It may not seem like mindfulness and menopause have much to do with each other (why would you want to focus on being present when you're in the middle of a hot flash episode?). But according to new research, mindfulness may effectively relieve menopause symptoms. In fact, highly stressed women may benefit the most from a quiet moment of reflection.
"In this study, we found that midlife women with higher mindfulness scores experienced fewer menopausal symptoms," says Richa Sood, MD, a women's health specialist at the Mayo Clinic whose January 2019 study was published in Climacteric: The Journal of the International Menopause Society. "These findings suggest that mindfulness may be a promising tool to help women reduce menopausal symptoms and overall stress."
Chances are you've heard of mindfulness, as it's become a trendy buzzword in the health and lifestyle sphere. Being mindful means living in the moment without judgments or expectations, simply letting things unfold naturally. "The goal during mindful moments is not to empty the mind, but to become an observer of the mind's activity while being kind to oneself," Dr. Sood explained. "The second step is to create a pause. Take a deep breath, and observe one's own space, thoughts, and emotions non-judgmentally. The resulting calm helps lower stress." Mindfulness has many applications, including as a weight-loss tool, a sleep aid, and a mood booster.
As for mindfulness and menopause, this relationship still needs more study. But for now, the results are encouraging. Sood and her colleagues surveyed 1,744 women between the ages of 40 and 65 who were cared for at the Women's Health Clinic in Rochester, Minnesota, between January 1, 2015 and December 31, 2016. The researchers asked the women to rate their menopause symptoms as well as their perceived stress levels and mindfulness. One exciting finding was that women who were considered more mindful had fewer menopause symptoms. The link between mindfulness reducing menopause symptoms was especially strong with women who had high levels of perceived stress.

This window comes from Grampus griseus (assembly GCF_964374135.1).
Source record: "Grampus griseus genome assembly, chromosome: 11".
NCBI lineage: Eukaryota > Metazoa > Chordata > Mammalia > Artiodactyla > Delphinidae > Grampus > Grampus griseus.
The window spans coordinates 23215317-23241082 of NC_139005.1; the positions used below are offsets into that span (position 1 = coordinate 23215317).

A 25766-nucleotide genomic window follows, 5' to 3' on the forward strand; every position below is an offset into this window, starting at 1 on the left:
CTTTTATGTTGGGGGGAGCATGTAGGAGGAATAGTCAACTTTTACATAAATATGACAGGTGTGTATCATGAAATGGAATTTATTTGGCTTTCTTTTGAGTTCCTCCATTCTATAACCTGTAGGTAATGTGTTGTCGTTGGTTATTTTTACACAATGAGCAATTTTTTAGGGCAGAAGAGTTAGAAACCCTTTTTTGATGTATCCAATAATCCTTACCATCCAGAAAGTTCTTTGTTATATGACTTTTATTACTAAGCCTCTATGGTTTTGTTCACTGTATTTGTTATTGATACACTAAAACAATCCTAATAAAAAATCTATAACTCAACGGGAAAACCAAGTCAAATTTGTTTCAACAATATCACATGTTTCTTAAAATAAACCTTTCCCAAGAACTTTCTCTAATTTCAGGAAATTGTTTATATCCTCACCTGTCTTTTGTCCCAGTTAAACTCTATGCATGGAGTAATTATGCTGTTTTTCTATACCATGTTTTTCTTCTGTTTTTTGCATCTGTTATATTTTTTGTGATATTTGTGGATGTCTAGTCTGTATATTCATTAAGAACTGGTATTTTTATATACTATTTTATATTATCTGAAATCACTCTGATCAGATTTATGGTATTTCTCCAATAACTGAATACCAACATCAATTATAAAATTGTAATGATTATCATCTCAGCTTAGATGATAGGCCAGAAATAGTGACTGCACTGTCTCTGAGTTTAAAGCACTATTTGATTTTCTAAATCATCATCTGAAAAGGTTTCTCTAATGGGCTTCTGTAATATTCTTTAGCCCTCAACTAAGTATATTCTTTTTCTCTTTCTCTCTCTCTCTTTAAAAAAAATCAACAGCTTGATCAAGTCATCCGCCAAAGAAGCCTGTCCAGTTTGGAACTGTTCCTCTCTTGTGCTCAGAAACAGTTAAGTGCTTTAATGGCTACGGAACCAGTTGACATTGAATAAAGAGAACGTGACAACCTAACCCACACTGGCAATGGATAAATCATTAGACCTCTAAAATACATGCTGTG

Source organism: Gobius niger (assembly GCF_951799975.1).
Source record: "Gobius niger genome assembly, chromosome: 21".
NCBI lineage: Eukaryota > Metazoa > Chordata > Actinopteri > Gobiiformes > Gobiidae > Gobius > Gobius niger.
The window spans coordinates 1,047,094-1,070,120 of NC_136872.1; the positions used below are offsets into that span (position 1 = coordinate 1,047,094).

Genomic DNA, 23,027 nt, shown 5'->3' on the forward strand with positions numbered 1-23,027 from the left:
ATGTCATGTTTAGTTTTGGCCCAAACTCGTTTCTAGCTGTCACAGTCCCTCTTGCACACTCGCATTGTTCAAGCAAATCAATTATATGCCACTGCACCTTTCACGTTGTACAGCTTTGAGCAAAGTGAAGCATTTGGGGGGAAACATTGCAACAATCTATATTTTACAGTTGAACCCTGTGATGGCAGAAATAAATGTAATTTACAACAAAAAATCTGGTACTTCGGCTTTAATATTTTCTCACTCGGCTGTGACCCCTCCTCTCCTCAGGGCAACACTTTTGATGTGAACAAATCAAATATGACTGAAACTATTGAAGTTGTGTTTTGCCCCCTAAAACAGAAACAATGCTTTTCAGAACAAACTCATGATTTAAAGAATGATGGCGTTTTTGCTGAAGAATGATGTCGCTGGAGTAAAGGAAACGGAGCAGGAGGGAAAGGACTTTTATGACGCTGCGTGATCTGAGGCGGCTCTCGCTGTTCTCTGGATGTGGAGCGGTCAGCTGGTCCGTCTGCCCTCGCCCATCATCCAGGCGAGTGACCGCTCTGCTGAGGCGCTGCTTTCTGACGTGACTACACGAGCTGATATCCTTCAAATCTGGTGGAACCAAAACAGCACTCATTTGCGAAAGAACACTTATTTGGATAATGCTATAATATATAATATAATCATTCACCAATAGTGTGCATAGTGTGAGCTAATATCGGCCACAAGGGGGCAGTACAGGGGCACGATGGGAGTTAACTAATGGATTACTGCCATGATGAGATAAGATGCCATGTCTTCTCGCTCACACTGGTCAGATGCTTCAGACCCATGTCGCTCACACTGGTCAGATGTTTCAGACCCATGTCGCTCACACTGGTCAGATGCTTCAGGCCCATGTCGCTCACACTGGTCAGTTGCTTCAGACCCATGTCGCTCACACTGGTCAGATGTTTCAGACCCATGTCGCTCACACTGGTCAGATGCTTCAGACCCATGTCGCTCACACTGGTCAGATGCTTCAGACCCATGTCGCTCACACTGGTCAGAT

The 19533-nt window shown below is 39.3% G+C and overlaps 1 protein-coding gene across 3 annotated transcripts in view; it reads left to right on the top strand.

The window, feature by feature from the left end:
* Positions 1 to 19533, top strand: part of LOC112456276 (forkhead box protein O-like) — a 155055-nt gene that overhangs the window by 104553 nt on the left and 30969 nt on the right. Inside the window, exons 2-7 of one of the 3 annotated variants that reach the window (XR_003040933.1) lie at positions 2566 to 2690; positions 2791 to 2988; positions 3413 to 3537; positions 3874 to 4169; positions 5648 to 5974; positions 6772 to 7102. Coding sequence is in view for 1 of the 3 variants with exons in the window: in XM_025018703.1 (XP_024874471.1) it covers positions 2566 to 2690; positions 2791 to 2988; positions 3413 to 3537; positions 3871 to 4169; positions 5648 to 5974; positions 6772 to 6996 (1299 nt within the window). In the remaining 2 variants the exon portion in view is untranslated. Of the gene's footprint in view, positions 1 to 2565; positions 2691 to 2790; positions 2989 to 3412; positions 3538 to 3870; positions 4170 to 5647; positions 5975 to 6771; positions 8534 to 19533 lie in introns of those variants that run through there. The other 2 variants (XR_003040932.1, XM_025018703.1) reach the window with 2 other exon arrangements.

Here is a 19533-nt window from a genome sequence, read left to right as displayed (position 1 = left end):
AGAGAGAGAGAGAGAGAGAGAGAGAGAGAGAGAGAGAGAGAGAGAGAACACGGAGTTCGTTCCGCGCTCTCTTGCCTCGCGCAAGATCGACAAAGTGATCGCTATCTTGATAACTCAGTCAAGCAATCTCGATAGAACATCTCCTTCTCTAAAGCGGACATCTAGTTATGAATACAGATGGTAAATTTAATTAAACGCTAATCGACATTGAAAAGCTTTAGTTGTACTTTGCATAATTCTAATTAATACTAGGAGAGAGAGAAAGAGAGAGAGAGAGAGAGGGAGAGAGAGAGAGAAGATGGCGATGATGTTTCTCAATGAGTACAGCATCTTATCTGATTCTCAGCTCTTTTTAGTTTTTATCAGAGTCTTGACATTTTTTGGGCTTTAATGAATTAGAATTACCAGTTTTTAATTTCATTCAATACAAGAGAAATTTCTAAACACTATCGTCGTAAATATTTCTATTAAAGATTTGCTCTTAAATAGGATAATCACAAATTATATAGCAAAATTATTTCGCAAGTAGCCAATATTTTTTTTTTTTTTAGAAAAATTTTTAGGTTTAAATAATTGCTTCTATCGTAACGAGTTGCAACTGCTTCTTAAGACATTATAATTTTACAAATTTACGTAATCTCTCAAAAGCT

Mindfulness may be a healthy and effective way of coping with stressors for some women, so these results make sense. And given that mindfulness is free, can be done just about anywhere, and has few if any side effects, it's not surprising that Sood and her fellow researchers are pushing for mindfulness as a treatment option for menopausal women.
So, the next time you're bemoaning all the ways you're changing during menopause, take a minute to appreciate how wonderful your body is. There's no point in wishing for your life before menopause. After all, reaching mid-life means you have a whole other half to experience.